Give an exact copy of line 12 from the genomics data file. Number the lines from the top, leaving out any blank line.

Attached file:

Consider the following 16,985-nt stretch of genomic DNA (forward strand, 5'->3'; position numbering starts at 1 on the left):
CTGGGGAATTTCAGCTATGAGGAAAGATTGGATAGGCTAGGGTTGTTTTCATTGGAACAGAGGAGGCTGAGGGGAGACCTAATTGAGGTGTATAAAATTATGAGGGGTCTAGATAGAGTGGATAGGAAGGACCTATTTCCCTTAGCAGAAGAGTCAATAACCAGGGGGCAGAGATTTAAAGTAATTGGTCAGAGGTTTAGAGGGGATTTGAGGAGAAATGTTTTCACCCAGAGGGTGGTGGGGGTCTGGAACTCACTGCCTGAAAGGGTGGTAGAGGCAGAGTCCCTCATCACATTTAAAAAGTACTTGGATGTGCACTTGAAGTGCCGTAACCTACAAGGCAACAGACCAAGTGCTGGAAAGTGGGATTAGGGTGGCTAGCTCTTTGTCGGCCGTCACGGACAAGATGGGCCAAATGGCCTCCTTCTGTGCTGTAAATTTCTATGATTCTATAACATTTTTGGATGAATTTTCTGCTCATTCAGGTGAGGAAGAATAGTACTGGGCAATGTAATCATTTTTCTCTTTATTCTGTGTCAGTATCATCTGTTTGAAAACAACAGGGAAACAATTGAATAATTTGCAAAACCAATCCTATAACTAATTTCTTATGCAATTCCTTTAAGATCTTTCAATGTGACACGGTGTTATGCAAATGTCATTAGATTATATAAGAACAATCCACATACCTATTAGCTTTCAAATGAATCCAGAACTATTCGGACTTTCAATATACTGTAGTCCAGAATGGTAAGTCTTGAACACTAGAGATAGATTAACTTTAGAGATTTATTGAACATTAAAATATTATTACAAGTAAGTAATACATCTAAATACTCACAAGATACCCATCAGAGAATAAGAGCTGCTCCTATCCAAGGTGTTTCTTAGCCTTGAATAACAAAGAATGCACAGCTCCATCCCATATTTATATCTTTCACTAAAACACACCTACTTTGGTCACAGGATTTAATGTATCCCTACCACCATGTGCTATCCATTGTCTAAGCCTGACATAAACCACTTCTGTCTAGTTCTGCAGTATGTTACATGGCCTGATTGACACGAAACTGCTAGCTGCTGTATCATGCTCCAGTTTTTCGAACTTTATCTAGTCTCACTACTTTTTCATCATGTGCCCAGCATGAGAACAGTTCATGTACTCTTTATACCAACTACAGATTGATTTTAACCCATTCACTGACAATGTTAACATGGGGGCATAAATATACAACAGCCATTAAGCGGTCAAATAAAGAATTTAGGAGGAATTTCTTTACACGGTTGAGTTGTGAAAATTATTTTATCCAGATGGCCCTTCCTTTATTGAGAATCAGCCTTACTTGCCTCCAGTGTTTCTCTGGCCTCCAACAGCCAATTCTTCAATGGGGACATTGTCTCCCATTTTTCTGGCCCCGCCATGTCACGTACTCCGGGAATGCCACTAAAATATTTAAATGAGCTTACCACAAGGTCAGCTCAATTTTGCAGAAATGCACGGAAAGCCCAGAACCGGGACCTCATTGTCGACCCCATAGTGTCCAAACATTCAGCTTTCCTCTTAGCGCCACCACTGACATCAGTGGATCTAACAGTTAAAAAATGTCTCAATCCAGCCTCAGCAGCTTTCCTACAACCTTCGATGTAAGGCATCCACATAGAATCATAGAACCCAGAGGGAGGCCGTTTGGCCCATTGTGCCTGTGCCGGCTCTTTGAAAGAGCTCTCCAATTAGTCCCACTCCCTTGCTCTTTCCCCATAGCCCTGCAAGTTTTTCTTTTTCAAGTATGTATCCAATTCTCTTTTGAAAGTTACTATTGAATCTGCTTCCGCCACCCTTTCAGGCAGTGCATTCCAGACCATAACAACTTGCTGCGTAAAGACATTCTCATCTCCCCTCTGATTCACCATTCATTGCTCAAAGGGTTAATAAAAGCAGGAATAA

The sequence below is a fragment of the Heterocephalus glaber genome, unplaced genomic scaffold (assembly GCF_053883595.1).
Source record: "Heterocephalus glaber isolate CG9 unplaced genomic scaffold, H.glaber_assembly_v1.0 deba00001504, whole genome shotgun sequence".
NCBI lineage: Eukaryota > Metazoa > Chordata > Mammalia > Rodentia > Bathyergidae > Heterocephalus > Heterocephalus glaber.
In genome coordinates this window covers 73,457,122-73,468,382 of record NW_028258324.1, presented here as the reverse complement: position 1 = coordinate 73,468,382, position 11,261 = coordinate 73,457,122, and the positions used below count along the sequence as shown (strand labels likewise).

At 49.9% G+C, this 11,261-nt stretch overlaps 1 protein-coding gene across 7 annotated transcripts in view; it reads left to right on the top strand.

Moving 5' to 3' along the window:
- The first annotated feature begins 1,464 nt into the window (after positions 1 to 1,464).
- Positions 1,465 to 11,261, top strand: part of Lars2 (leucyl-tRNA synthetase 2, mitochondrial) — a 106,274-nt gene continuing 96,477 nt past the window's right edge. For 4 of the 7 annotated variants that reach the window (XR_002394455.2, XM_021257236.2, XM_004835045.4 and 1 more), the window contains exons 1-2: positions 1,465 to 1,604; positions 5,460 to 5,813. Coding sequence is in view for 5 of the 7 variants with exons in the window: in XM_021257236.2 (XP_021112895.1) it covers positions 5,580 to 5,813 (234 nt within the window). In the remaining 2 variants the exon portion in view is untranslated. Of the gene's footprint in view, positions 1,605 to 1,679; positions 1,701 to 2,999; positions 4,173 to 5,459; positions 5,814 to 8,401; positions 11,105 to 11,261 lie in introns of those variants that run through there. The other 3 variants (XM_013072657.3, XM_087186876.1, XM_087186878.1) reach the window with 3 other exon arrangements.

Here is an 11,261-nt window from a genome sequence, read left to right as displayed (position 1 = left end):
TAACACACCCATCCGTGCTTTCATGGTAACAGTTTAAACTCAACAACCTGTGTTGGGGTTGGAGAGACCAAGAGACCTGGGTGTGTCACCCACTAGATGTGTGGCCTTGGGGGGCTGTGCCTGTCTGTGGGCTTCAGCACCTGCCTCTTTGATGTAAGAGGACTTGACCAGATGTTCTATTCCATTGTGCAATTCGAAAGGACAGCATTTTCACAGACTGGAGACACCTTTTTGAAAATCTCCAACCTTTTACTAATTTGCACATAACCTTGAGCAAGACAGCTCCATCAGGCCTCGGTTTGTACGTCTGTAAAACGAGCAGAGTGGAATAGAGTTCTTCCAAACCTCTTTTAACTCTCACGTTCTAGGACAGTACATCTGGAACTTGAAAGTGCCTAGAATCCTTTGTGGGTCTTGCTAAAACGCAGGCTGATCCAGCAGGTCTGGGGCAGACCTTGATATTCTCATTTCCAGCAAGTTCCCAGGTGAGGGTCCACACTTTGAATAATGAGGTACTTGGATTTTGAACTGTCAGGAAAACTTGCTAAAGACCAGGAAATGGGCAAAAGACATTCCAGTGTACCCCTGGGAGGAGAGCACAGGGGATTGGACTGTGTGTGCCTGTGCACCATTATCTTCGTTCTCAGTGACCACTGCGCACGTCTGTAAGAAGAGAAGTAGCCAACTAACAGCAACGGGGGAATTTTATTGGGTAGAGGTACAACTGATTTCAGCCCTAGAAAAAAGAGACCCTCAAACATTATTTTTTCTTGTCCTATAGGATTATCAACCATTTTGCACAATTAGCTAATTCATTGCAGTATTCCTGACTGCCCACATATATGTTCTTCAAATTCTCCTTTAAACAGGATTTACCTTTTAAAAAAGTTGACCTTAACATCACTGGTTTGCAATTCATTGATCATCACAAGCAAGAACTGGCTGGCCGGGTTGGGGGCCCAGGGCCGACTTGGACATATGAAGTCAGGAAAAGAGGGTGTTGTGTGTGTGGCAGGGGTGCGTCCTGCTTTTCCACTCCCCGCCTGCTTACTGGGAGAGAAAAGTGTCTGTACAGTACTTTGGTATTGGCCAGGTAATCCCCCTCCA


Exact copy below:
TAACACACCCATCCGTGCTTTCATGGTAACAGTTTAAACTCAACAACCTGTGTTGGGGTTGGAGAGACCAAGAGACCTGGGTGTGTCACCCACTAGATGTGTGGCCTTGGGGGGCTGTGCCTGTCTGTGGGCTTCAGCACCTGCCTCTTTGATGTAAGAGGACTTGACCAGATGTTCTATTCCATTGTGCAATTCGAAAGGACAGCATTTTCACAGACTGGAGACACCTTTTTGAAAATCTCCAACCTTTTACTAATTTGCACATAACCTTGAGCAAGACAGCTCCATCAGGCCTCGGTTTGTACGTCTGTAAAACGAGCAGAGTGGAATAGAGTTCTTCCAAACCTCTTTTAACTCTCACGTTCTAGGACAGTACATCTGGAACTTGAAAGTGCCTAGAATCCTTTGTGGGTCTTGCTAAAACGCAGGCTGATCCAGCAGGTCTGGGGCAGACCTTGATATTCTCATTTCCAGCAAGTTCCCAGGTGAGGGTCCACACTTTGAATAATGAGGTACTTGGATTTTGAACTGTCAGGAAAACTTGCTAAAGACCAGGAAATGGGCAAAAGACATTCCAGTGTACCCCTGGGAGGAGAGCACAGGGGATTGGACTGTGTGTGCCTGTGCACCATTATCTTCGTTCTCAGTGACCACTGCGCACGTCTGTAAGAAGAGAAGTAGCCAACTAACAGCAACGGGGGAATTTTATTGGGTAGAGGTACAACTGATTTCAGCCCTAGAAAAAAGAGACCCTCAAACATTATTTTTTCTTGTCCTATAGGATTATCAACCATTTTGCACAATTAGCTAATTCATTGCAGTATTCCTGACTGCCCACATATATGTTCTTCAAATTCTCCTTTAAACAGGATTTACCTTTTAAAAAAGTTGACCTTAACATCACTGGTTTGCAATTCATTGATCATCACAAGCAAGAACTGGCTGGCCGGGTTGGGGGCCCAGGGCCGACTTGGACATATGAAGTCAGGAAAAGAGGGTGTTGTGTGTGTGGCAGGGGTGCGTCCTGCTTTTCCACTCCCCGCCTGCTTACTGGGAGAGAAAAGTGTCTGTACAGTACTTTGGTATTGGCCAGGTAATCCCCCTCCA